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by the recollection of any unworthy act. Like them, too, he died in embarrassed circumstances a poor sequel to an honorable career in the public service, yet almost conclusive cvidence of an honest and conscientions life.

CHAPTER VI.

ANDREW JACKSON.

Birth and Parentage - Early Prirations- A Young Soldier-Lawyer and

Judge--Singular Marriage -- Defends llis Wife's Character-A Fatal Duel- Aaron Burr's Schemes-- Indian Wars-Battle of New OrleansGorernor of Florida--llabeas Corpus-Seizes a Spanish Fort-Hangs Two Englishmen-Candidate for President-Defea'ed-Elected in 1828--Strangles Nullification and United States Bank-General lieflections-llis Character and Acts.

It has been remarked that the worst epithet that can be applied to a man is to call him a fool. No one has ever in all the violent heat of party strife applied that epithet seriously to Andrew Jackson. Passionate, determined, willful, perhaps lie was, he has never been thought wanting in intellect or in patriotism, and few men have surpassed him in the ability to inspire the people with confidence in the rectitude of his conduct, as well as the purity of his motives. And it is also true that he has had some of the most bitter and determined haters that ever any man had.

The seventh President of the United States was born in “ Waxhaw Settlement," in the State of North Carolina, March 15, 1767. His father, of Scotch descent, had emigrated from Ireland, two years previous to his birth, which occurred

two days after the father's death. It is to his mother's credit that, without any means whatever, she was enabled to give her son's youthful mind the training and aspirations which “bent the twig” in the right direction. Young Andrew is described as a brave, generous and mischievous boy, very fond of athletic sports, in which he greatly excelled. His good mother desired him to prepare for the ministry, and afforded him every opportunity her situation could command, but he was not noted for application, and his education was therefore limited. But though he was not an intenso votary of knowledge, his heart was in the right place, and in 1780, then but thirteen years of age, he was bearing arms in Sumpter's band of patriots. Captured by the British, he received a severe wound from one of thcir officers for refusing to black his boots, and contracting the small-pox, he barely escaped death-the fate of his brother, also a prisoner with him. His mother also dying of ship fever, contracted in nursing prisoner3 confined on shipboard in Charleston harbor, young Jackson was left at an early age, with broken health, alone in the world. Perhaps if those who in after years criticised his lack of education or want of refinement, had remembered the sacrifices of his youth in the sacred cause of liberty, they would have been prompted to palliate rather than to exaggerate any seeming short-comings he might have occasionally exhibited in either respect.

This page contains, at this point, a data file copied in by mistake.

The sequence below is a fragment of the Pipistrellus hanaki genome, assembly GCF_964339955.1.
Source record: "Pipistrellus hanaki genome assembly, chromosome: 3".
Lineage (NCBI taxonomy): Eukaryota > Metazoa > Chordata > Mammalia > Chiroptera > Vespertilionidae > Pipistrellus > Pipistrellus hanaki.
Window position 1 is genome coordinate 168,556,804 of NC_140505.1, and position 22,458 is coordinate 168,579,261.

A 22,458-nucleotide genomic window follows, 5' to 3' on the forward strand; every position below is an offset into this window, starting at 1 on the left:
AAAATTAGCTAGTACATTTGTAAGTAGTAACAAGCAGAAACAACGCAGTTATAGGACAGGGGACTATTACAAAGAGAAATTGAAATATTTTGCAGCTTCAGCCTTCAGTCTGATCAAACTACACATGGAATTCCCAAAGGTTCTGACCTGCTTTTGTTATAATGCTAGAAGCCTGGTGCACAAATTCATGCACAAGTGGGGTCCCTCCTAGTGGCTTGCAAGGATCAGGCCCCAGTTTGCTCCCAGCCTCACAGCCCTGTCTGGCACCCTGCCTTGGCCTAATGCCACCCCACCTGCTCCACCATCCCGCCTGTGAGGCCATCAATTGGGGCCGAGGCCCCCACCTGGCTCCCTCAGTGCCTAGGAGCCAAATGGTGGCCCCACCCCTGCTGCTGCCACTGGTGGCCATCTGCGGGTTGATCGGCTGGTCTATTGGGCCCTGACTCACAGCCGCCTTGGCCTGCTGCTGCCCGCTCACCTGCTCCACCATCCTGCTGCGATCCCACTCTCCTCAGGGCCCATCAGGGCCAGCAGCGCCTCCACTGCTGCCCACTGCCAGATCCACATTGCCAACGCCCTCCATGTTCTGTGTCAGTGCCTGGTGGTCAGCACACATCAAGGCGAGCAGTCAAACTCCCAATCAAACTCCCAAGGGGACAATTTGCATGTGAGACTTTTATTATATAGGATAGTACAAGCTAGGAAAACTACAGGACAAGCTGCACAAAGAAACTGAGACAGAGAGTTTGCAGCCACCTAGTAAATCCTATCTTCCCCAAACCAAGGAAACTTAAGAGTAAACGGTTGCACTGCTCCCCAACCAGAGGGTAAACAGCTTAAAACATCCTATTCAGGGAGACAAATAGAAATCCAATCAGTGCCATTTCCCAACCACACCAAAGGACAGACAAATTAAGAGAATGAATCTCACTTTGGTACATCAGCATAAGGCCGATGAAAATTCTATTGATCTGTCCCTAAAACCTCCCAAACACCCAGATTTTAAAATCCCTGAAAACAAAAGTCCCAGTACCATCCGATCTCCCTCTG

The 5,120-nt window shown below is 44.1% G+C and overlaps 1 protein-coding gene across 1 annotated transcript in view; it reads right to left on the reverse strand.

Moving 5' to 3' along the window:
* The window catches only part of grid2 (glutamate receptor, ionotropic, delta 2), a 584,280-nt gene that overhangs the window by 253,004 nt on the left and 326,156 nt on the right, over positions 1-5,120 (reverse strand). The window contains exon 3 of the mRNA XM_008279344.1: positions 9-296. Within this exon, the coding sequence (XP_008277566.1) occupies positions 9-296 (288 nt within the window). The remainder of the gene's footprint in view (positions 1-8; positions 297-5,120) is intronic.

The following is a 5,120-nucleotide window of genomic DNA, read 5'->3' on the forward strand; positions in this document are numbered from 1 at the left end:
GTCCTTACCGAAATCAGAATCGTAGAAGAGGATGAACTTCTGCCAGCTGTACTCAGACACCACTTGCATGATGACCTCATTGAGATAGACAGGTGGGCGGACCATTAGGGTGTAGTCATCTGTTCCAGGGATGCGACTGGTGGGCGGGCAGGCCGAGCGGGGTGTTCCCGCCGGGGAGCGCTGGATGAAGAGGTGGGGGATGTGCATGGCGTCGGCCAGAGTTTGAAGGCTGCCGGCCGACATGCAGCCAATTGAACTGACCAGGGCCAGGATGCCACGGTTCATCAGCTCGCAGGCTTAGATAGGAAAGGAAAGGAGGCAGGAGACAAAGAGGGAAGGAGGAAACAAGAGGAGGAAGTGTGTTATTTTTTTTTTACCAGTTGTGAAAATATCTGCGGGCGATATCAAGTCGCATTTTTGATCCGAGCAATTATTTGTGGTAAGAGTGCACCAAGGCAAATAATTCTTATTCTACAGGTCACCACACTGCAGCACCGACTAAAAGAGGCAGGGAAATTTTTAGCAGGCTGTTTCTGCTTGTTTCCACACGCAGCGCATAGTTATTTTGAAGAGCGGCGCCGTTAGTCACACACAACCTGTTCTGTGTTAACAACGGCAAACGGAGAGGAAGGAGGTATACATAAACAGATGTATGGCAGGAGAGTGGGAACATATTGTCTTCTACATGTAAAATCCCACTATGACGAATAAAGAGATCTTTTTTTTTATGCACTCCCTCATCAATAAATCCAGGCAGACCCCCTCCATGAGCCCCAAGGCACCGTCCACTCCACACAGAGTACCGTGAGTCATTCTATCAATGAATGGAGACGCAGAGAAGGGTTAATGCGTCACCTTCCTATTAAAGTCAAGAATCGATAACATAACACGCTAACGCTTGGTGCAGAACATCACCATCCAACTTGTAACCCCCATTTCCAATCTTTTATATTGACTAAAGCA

Thus being left friendless and destitute, he first found employment in a saddler's shop, which he varied with school teaching, and be. fore his eighteenth year commenced the study of the law. It is recorded by some of his historians that he was rather more devoted to horse racing than to his law books, but as he finished his course of studies, and was licensed to practice before he was twenty years old, these assertions should be accepted with some caution. Receiving the appointment of public prosecutor in 1788 for the district of Tennessec, he removed to Nashville, and though but just twenty-one, he immediately secured a large practice. Here he became acquainted with and afterwards married a Mrs. Robards, a lady who had separated from, and, as was supposed, had been divorced from her husband. . It afterwards appearing that there was informality in the proceedings, a new divorce was secured, and the marriage ceremony was again performed This delicate subject was afterwards made the theme of unfavorable gossip, which Jackson did not fail on all occasions to resent, and which involved him in many quarrels. It is now known that Mrs. Jackson's first husband was a man of bad character, and that Jackson, on the other hand, was never known to deviate from the strictest rules of chastity, wbile Mrs. Jackson's conduct was always most exemplary, and the verdict of the present age is, that Jackson, in

defending his own and his wife's character, did just what he ought to have done to rescue both from the aspersions of a set of political bullics, who were employing such ineans to lessen his growing influence. It was fortunate for ail parties that he had both the courage and ability to do it most successfully.

Prudently investing all his means in land at this time, 1796, its almost immediate rise in value, with his professional income, placed him in easy circumstances. Chosen to assist in drafting a constitution for the State, he was also selected to represent the State in Congress in the same year. He became an active member of the House, and with truc Democratic instinct enlisted on the side of an economical administration of the government, opposing a large appropriation for furnishing the President's house, and in favor of confining the uses of the public money to the purposes for which it was appropriated. His course seems to have given his State entire satisfaction, as he was sent to the Senate in 1797, which, however, he resigned immediately to be elected a State Supremo Court Justice. Having been elected a major general of militia over Governor Sevier, a quarrel arose between them, which, by the interference of friends at the last moment, was prevented from terminating in a duel. At this period of his life he was engaged in extensive business, which did not result well throngh the mismar.

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